A prime example is the “Parsifal” directed by Christine Mielitz, which in its premiere season featured Kundry (Angela Denoke) with one bare breast and one high heel in Act Two getting plowed by Parsifal when he sings about “die Wunde.” How, we wondered, would this be handled in the production’s second season, when the cast would be Waltraud Meier and Plácido Domingo? Simple: they just cut all the provocative business and stood there and sang to the house.
That’s really good to hear (how things are done in Bayreuth). I know that at the Met, revivals are practically done on auto-pilot — very disappointing.
For example, I think David Alden has a really promising Ballo on his hands at the Met but the production is far from perfect. I would love to see him return to stage a revival, making adjustments, editing certain parts, changing the staging to accommodate the strengths of new cast members, etc.
From what I know of the Met, revivals are basically handed over to house stage directors with prompt books created while productions are in rehearsals for their first seasons. I have begun to notice on the Met archives Web site (I haven’t been to the Met in a decade) production credits listing “Production By” (person who created the production) and then “Stage Director” (staff member who directs revivals). At Wiener Staatsoper, it is quite common after a few years (and we still use the 1957 “Tosca” created for Tebaldi!) to see only the credit “After a production by XX.”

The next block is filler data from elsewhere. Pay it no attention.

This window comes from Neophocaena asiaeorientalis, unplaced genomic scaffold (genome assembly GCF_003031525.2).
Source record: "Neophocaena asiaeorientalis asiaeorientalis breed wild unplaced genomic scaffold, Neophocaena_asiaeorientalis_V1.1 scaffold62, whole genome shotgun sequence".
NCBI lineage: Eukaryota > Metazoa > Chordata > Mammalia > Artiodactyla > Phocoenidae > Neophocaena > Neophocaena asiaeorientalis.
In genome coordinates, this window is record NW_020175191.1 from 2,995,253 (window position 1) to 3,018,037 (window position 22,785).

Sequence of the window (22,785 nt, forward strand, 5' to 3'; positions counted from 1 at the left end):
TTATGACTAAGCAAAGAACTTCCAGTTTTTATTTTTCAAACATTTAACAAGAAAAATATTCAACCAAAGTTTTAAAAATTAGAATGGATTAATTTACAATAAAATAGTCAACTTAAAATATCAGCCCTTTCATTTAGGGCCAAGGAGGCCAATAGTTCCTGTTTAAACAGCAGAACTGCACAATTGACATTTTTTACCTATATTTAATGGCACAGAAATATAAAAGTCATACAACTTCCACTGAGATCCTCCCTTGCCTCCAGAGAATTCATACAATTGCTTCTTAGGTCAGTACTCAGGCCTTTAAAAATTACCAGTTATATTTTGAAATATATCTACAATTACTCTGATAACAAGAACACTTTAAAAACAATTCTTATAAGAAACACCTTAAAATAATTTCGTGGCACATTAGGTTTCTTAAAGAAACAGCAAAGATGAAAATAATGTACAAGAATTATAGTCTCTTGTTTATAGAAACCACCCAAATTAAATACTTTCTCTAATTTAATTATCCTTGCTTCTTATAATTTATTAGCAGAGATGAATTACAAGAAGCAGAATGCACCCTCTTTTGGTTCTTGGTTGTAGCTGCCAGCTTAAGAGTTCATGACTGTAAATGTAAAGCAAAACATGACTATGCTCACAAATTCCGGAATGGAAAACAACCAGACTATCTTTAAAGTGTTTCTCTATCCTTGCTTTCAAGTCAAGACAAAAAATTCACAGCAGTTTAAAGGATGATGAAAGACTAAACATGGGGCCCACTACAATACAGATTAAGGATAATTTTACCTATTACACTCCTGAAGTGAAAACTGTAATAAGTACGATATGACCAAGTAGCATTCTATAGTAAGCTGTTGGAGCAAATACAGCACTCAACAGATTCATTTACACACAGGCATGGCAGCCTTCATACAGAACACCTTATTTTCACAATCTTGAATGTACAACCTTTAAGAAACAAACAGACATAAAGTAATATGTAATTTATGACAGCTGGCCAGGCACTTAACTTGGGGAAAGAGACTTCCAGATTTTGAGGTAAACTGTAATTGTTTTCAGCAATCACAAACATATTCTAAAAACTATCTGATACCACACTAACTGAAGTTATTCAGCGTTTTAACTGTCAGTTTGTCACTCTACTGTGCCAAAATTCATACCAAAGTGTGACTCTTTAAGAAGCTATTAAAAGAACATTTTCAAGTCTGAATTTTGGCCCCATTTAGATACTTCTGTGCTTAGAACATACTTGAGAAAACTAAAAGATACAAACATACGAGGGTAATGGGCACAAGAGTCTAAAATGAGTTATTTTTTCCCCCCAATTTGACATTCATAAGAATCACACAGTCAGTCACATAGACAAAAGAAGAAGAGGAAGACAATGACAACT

I believe these hypotheses about what goes on at the MET are outdated. In the past it was nearly always the case that a revival was handled by a staff stage director; however, since Gelb took over that happens considerably less often.
Whenever possible the original director returns to supervise the revival--Damrau spoke about how she was able to work with Decker for this year’s Traviata, for example, and Mayer was even there for the 2nd cast of Rigoletto, but Hytner didn’t return for Don Carlo for example. It doesn’t happen all the time, of course, but directors have even returned to revive productions that pre-date the Gelb administration: Zambello came back to redo her Troyens, Del Monaco remounted Fanciulla and Moshinsky redid his Makropulos Case for Mattila, etc.